After a short break we jumped in waza-geiko, and I practiced Nuki Men.  I felt that all the time working on faster shinai speed worked, because I don't think that any of my partners hit my Kote while I was attempting this technique.  One person even commented that they had hit nothing but air the entire time.  I just need to work on bringing my shinai back to strike faster, since a few times I felt like my strike was a bit too deep.  Jigeiko followed after a few rounds, and this carried us to the end of class.  I was able to fight Harvey in Nito, which was awesome.  I think that I've only fought Nito one other time, so it was good practice.  He definitely wiped the floor with me, but after a while I was able to get in a few solid hits.  The main thing I had to think about was getting around that small sword (shoto), since he used to it to defend and to sweep my shinai out of the way a lot.  I also started trying to be a bit more aggressive as time went on, and this seemed to help out too.  Against others, I wasn't so successful.  Jeff was like an iron-clad wall of defense, and I wasn't able to get in a single good hit (in my opinion).  I'll keep working on my part to get past his defenses.  I think if I figure that one out I'll be able to get in some good hits.  I also was able to do jigeiko with my buddy Matt, whom I haven't seen at practice in a while.  We had a really good match, with both of us able to land some really good strikes.  I definitely like the chance to practice against people at a higher rank than myself.  I think I've mentioned before, but it makes me think, act, and react faster.  Gets me out of my "cruise control" that sometimes happens, although not as often these days as before.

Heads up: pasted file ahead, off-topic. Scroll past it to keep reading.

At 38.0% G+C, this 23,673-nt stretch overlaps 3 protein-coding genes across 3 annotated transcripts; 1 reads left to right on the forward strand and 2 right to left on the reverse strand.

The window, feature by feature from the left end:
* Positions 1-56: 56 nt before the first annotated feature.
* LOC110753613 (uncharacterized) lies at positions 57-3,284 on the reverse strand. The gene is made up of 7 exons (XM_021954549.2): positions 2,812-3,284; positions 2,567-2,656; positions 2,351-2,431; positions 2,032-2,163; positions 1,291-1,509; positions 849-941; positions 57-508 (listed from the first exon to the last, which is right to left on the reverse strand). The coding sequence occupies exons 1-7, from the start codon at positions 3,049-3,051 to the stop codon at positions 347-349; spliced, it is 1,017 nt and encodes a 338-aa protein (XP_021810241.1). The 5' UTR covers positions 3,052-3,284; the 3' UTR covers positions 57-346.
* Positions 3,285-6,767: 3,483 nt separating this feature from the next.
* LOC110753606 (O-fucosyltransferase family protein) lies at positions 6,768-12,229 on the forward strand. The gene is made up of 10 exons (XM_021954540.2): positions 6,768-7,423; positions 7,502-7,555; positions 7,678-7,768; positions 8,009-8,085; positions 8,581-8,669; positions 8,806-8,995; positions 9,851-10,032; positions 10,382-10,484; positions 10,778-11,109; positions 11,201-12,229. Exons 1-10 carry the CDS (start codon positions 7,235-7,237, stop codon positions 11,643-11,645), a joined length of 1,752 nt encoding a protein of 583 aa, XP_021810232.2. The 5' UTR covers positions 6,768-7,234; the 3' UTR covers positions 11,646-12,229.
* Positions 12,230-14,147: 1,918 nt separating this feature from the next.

All in all, a great practice, and I always enjoy receiving instructions from new sources and people.  I look forward to Monday!

A few things to note:

Fumikomi:  This should be true in all situations, but especially with the shorter fumikomi step I need to bring my foot up as fast as possible.  I felt like I was doing a good job of this on Saturday, but it's always good to note for my own benefit.  Also since I have such a reach, on techniques such as Kote-Men I can do the first fumikomi in place and then launch forward for the second step.